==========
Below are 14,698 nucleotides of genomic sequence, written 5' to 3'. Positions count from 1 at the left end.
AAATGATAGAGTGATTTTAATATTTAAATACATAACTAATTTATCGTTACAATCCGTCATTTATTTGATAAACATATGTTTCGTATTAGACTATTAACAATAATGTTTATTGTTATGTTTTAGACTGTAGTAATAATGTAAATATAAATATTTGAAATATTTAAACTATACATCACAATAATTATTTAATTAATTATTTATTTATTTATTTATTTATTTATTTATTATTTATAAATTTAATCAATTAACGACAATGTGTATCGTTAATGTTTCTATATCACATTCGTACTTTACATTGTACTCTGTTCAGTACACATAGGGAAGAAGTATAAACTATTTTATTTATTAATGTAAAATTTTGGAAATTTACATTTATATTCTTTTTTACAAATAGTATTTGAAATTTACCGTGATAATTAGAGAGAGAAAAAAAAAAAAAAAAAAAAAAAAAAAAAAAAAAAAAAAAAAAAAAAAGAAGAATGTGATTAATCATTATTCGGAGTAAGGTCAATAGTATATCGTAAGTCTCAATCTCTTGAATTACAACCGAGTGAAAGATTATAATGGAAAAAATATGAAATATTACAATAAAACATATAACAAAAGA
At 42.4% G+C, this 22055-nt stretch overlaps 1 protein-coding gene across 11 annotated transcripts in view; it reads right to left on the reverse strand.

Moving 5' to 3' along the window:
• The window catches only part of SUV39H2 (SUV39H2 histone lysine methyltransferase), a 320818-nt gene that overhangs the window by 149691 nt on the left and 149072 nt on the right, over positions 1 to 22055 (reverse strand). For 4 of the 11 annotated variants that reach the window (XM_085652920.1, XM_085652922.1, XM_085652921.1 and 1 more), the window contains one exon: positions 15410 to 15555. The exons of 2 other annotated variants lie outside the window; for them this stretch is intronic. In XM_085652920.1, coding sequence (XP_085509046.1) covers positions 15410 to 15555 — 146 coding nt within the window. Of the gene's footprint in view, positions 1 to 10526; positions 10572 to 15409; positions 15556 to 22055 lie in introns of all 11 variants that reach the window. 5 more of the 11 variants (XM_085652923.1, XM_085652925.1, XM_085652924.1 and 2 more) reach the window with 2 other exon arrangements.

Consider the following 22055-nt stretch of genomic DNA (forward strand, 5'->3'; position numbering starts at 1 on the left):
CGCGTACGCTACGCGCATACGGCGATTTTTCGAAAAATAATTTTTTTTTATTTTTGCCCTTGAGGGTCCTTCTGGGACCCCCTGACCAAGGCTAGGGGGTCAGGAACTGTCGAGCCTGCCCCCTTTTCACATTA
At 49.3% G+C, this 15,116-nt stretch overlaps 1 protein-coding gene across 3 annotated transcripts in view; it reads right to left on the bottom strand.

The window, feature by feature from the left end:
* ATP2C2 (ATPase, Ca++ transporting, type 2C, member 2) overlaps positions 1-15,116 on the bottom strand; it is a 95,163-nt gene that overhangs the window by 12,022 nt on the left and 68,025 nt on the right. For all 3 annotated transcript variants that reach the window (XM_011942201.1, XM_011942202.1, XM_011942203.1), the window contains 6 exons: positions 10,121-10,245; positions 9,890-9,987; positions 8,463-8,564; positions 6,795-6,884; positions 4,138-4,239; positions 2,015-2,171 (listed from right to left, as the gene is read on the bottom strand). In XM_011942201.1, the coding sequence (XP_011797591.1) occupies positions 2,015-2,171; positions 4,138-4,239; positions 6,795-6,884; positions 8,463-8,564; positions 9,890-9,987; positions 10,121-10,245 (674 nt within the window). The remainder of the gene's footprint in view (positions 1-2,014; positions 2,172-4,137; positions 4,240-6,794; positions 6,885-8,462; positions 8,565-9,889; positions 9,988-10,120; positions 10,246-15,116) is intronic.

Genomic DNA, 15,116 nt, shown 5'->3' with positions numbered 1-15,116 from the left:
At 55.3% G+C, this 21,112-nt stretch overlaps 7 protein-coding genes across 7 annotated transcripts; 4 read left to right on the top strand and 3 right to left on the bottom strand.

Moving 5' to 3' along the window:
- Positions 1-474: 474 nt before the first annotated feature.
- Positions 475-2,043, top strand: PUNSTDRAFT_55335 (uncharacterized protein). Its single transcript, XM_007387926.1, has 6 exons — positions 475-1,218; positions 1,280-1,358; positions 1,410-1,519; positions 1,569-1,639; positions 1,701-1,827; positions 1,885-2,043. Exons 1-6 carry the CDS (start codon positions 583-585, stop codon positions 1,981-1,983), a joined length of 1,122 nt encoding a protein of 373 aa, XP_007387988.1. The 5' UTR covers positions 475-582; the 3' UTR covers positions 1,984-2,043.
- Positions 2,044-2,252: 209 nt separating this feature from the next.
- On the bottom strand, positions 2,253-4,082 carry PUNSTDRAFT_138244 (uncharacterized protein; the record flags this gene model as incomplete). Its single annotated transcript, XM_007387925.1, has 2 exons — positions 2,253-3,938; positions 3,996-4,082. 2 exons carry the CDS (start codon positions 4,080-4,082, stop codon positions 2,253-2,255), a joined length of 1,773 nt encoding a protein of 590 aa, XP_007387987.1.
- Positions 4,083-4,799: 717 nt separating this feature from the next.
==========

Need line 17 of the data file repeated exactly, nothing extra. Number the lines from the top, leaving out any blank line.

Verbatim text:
- On the bottom strand, positions 2,253-4,082 carry PUNSTDRAFT_138244 (uncharacterized protein; the record flags this gene model as incomplete). Its single annotated transcript, XM_007387925.1, has 2 exons — positions 2,253-3,938; positions 3,996-4,082. 2 exons carry the CDS (start codon positions 4,080-4,082, stop codon positions 2,253-2,255), a joined length of 1,773 nt encoding a protein of 590 aa, XP_007387987.1.